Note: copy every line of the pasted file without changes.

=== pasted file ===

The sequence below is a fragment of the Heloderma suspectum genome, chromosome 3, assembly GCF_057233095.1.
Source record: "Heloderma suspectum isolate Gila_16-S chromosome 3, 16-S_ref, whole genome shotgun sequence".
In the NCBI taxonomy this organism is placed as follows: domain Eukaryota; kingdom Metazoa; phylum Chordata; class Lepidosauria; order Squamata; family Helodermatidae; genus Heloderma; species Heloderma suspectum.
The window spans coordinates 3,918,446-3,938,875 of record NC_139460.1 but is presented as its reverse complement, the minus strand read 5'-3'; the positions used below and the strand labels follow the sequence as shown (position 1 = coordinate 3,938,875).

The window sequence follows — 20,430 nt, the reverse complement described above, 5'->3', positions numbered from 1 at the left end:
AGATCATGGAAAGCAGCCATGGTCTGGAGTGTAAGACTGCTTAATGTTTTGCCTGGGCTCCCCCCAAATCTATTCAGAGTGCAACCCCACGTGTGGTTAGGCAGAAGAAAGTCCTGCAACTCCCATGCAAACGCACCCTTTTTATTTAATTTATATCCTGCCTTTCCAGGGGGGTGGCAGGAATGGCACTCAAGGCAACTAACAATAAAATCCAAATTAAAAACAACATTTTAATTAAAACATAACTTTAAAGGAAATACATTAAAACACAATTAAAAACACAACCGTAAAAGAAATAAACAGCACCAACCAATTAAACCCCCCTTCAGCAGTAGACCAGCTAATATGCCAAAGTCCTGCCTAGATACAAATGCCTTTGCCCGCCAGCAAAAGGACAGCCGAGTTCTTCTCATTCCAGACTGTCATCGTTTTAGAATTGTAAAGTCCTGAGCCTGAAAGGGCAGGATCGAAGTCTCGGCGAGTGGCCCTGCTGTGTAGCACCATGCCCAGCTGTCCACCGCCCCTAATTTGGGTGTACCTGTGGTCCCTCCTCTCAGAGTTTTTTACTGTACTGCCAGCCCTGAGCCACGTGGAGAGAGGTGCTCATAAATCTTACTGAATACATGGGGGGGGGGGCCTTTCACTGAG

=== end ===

The sequence below is a fragment of the Heloderma suspectum genome, chromosome 3, assembly GCF_057233095.1.
Source record: "Heloderma suspectum isolate Gila_16-S chromosome 3, 16-S_ref, whole genome shotgun sequence".
In the NCBI taxonomy this organism is placed as follows: domain Eukaryota; kingdom Metazoa; phylum Chordata; class Lepidosauria; order Squamata; family Helodermatidae; genus Heloderma; species Heloderma suspectum.
The window spans coordinates 3,918,446-3,938,875 of record NC_139460.1 but is presented as its reverse complement, the minus strand read 5'-3'; the positions used below and the strand labels follow the sequence as shown (position 1 = coordinate 3,938,875).

The window sequence follows — 20,430 nt, the reverse complement described above, 5'->3', positions numbered from 1 at the left end:
AGATCATGGAAAGCAGCCATGGTCTGGAGTGTAAGACTGCTTAATGTTTTGCCTGGGCTCCCCCCAAATCTATTCAGAGTGCAACCCCACGTGTGGTTAGGCAGAAGAAAGTCCTGCAACTCCCATGCAAACGCACCCTTTTTATTTAATTTATATCCTGCCTTTCCAGGGGGGTGGCAGGAATGGCACTCAAGGCAACTAACAATAAAATCCAAATTAAAAACAACATTTTAATTAAAACATAACTTTAAAGGAAATACATTAAAACACAATTAAAAACACAACCGTAAAAGAAATAAACAGCACCAACCAATTAAACCCCCCTTCAGCAGTAGACCAGCTAATATGCCAAAGTCCTGCCTAGATACAAATGCCTTTGCCCGCCAGCAAAAGGACAGCCGAGTTCTTCTCATTCCAGACTGTCATCGTTTTAGAATTGTAAAGTCCTGAGCCTGAAAGGGCAGGATCGAAGTCTCGGCGAGTGGCCCTGCTGTGTAGCACCATGCCCAGCTGTCCACCGCCCCTAATTTGGGTGTACCTGTGGTCCCTCCTCTCAGAGTTTTTTACTGTACTGCCAGCCCTGAGCCACGTGGAGAGAGGTGCTCATAAATCTTACTGAATACATGGGGGGGGGGGCCTTTCACTGAG